I hate making a decision.

In fact, decisions are one of biggest flaws as a student.

Whether it's applying for jobs, picking orgs to join, or facing a million ideas to work on, I know I can't make a decision when I face so many options.

I'd rather take every option presented to me than have to sacrifice another option.

It's almost like my mind has this impulsive action, thinking "Let's just do it, and worry about the consequences later." I've had this reaction to decisions long before college.

Back in high school, each year, I enjoyed compiling many areas of interests to my life - Volunteering, Orchestra, Piano Youtube Covers, Gaming, Academic Decathlon. On top of that, school hours were filled to the brim with AP, and my "free", whenever I had any, was spent self-studying for the SAT and ACT.

After experiencing sleepless nights and countless moments of stressful deadlines, you'd think I'd learn.

But no. It's carried over into college.

Freshman year, I crammed my schedule with many courses, and went to every CS org/event I could to try and learn all the skills while getting the free swag. I went MAD for skills, aimed to compete at every ACM competition, and wrestled my way into every free food/swag event I could find. The following semester I took both Probability and Matrices along with 429 in order to be free of any prerequistes.

And it didn't stop there.

Sophomore year, I attempted 3 CS courses, including OS. On the side, I dabbled endlessly in hackathons, packing every other weekend with a trip to another part of the state to hack a project together in 24 hours. And because I wanted to focus fully on the hackathons, I'd finish all my projects/homework (which was a hassle) the week before.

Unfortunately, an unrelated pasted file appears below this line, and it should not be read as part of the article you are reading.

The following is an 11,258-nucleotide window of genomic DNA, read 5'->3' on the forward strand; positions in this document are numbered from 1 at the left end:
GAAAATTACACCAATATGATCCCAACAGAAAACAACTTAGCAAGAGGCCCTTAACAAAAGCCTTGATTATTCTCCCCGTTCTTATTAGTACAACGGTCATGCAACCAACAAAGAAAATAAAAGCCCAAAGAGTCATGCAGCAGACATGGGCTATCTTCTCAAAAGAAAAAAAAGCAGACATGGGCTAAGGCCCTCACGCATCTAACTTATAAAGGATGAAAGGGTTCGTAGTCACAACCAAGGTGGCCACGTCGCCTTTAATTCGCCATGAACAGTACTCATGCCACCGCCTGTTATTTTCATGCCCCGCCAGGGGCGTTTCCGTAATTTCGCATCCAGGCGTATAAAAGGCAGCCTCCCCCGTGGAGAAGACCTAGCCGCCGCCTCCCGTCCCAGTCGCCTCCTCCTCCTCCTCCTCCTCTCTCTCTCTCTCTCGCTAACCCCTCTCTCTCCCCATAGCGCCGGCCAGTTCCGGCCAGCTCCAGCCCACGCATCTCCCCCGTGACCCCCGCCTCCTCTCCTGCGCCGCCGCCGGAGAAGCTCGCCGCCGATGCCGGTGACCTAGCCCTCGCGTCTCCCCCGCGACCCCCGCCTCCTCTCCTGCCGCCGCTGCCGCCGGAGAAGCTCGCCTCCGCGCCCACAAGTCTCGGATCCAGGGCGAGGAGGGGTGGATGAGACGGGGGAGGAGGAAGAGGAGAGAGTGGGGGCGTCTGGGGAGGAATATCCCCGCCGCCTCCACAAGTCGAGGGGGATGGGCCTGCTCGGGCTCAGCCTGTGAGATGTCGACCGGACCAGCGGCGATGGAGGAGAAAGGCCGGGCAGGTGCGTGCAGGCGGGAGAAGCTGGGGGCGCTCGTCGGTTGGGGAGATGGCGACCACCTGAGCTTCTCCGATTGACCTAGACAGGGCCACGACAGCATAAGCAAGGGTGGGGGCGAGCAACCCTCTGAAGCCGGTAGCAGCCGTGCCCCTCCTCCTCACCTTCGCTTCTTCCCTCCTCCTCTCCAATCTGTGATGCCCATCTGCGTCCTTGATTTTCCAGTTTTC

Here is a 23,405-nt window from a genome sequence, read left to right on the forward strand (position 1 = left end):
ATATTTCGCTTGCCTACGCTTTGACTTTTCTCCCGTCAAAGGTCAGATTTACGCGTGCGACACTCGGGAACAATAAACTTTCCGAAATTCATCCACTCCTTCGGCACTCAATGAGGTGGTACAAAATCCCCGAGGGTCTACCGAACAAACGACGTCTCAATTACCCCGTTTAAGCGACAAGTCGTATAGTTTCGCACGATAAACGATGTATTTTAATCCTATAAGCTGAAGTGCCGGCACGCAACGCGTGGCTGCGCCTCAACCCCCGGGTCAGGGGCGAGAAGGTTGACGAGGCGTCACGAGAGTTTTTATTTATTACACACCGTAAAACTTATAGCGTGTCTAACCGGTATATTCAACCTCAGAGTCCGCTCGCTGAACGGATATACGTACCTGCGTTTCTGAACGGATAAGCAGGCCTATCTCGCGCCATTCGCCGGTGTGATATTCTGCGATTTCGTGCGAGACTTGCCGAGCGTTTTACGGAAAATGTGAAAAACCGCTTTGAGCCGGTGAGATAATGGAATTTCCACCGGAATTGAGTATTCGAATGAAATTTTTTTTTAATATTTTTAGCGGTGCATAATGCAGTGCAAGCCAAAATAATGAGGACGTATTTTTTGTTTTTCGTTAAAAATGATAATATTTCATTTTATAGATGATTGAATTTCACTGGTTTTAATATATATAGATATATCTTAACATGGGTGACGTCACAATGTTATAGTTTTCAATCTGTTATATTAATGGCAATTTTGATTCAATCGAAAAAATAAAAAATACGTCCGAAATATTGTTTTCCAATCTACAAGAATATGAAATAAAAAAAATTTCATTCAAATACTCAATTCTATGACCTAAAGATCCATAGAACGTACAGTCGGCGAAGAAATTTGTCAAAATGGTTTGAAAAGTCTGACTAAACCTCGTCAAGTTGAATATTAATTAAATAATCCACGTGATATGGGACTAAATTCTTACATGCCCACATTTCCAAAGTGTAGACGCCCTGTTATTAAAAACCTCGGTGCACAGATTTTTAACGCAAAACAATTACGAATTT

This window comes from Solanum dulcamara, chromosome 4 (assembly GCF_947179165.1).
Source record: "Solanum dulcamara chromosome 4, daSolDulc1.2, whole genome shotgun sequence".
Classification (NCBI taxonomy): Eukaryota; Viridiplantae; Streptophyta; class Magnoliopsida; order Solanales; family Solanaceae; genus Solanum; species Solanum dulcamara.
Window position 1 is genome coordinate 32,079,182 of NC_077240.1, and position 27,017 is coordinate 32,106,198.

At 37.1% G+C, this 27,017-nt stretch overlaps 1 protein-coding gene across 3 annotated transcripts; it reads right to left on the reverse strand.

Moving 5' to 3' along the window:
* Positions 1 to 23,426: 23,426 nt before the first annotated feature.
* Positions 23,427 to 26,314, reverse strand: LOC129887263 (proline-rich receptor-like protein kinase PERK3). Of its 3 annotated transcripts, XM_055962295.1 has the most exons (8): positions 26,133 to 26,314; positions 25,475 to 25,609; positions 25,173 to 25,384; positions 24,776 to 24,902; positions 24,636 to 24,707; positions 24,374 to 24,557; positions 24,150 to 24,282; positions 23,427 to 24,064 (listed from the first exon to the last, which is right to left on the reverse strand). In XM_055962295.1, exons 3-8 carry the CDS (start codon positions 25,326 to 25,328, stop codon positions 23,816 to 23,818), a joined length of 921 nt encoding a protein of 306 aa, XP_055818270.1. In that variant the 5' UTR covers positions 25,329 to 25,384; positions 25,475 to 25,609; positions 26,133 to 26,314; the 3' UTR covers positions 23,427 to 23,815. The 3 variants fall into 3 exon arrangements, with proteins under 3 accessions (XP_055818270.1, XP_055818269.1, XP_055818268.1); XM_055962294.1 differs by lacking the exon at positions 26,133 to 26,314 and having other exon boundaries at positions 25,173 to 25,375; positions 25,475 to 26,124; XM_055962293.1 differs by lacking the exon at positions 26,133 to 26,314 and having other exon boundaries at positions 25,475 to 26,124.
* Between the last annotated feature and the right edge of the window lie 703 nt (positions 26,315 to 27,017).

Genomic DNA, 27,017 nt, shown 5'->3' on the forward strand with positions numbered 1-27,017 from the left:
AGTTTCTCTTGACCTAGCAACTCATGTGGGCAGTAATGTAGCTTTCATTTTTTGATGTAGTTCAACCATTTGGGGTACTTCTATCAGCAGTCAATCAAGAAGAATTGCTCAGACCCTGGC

The semester afterward, I spurred through my classes, trying to complete both my writing flags alongside Algo. Additionally, I continued my spree of hackathons, which involved countless nights of no sleep.

And throughout it all, outside my school work, I never stopped recruiting, going to church activities, blogging, and picking up other non-sensical hobbies.

I never got a break, a moment to think, or a time to reflect and think about why I did the things I did. Because my decisions were all conglomerated into one mess, I didn't know where I was going. I was clawing around me and pulling in whatever I could fine.

And then summer happened. I didn't have an internship. Because I had spent so much spreading myself so thin, I never really interviewed at my full capacity (if at all).

I had a break.

During that time, I went on a mission trip, and did so many things I never did before. I reflected more. I spent more time thinking over my motives. I learned more about who I was as a person.

But most of all, I learned how to make decisions.

And by the end of that summer, there were many convictions that were placed on my heart, that gave me a moment to orient myself around something that would help guide my decision.

I found that if I didn't have a place to aim my eyes towards, I would spread myself too thin to live. I would chase after many paths, tracing out a squiggly road that led to nowhere.

And I was a bit more selective. I actually made decisions.

Rather than picking all the companies at the career fair for internships, I attempted to filter the companies down to the vision I had. When it came to orgs, I maintained close ties mainly to anything involving hackathons, such as Freetail Hackers and Indigitious Hack.  When it came to classes, I took as little as I could so I could maximize the amount of time I could pursue my interests in entrepreneurship and invest in my church.

And it's gotten way better. I feel like there's a bit more purpose to the things I do. The decisions I make fall in line with at least the short-term end goal in mind.

And sure, I'll admit, it's hard. I've failed to always stay in line with my goals. Picking up a side job as a student ambassador for a small product and filling up a lot of my time doing some officer positions in some orgs was not part of my plan.

But I won't hold it against me. If it's a mistake, I'll learn from it.

With that in mind, as I continue on with finishing off the year, I'm excited to see all that's in store. Though I don't konw what impact the decisions I make will have, I'm sure if I follow it to the fullest, I won't have any regrets.

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